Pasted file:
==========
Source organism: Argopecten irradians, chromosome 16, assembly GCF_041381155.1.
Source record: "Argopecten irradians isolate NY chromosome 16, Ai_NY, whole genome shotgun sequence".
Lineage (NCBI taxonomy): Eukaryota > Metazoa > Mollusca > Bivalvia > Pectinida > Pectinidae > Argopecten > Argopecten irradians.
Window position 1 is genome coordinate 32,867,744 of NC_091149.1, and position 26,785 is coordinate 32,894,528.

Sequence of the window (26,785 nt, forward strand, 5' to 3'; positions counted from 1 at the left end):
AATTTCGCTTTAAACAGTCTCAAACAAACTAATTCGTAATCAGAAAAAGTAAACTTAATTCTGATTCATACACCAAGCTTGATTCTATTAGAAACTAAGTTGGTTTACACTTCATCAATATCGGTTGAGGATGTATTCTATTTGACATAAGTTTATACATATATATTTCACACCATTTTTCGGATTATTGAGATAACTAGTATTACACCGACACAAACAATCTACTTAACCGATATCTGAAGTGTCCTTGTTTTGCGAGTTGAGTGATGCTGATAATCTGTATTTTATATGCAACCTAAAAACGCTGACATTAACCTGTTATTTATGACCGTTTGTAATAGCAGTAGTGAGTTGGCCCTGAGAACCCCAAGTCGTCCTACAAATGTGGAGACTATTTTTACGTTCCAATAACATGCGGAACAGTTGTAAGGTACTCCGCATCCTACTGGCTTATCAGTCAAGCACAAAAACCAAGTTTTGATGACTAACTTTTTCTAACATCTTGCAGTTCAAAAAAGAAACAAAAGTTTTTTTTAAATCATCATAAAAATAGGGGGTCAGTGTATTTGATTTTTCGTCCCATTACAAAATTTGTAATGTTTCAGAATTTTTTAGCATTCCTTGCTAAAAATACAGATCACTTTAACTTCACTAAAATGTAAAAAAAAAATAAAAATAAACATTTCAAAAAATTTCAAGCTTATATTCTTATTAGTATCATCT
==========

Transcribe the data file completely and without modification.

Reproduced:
Source organism: Argopecten irradians, chromosome 16, assembly GCF_041381155.1.
Source record: "Argopecten irradians isolate NY chromosome 16, Ai_NY, whole genome shotgun sequence".
Lineage (NCBI taxonomy): Eukaryota > Metazoa > Mollusca > Bivalvia > Pectinida > Pectinidae > Argopecten > Argopecten irradians.
Window position 1 is genome coordinate 32,867,744 of NC_091149.1, and position 26,785 is coordinate 32,894,528.

Sequence of the window (26,785 nt, forward strand, 5' to 3'; positions counted from 1 at the left end):
AATTTCGCTTTAAACAGTCTCAAACAAACTAATTCGTAATCAGAAAAAGTAAACTTAATTCTGATTCATACACCAAGCTTGATTCTATTAGAAACTAAGTTGGTTTACACTTCATCAATATCGGTTGAGGATGTATTCTATTTGACATAAGTTTATACATATATATTTCACACCATTTTTCGGATTATTGAGATAACTAGTATTACACCGACACAAACAATCTACTTAACCGATATCTGAAGTGTCCTTGTTTTGCGAGTTGAGTGATGCTGATAATCTGTATTTTATATGCAACCTAAAAACGCTGACATTAACCTGTTATTTATGACCGTTTGTAATAGCAGTAGTGAGTTGGCCCTGAGAACCCCAAGTCGTCCTACAAATGTGGAGACTATTTTTACGTTCCAATAACATGCGGAACAGTTGTAAGGTACTCCGCATCCTACTGGCTTATCAGTCAAGCACAAAAACCAAGTTTTGATGACTAACTTTTTCTAACATCTTGCAGTTCAAAAAAGAAACAAAAGTTTTTTTTAAATCATCATAAAAATAGGGGGTCAGTGTATTTGATTTTTCGTCCCATTACAAAATTTGTAATGTTTCAGAATTTTTTAGCATTCCTTGCTAAAAATACAGATCACTTTAACTTCACTAAAATGTAAAAAAAAAATAAAAATAAACATTTCAAAAAATTTCAAGCTTATATTCTTATTAGTATCATCT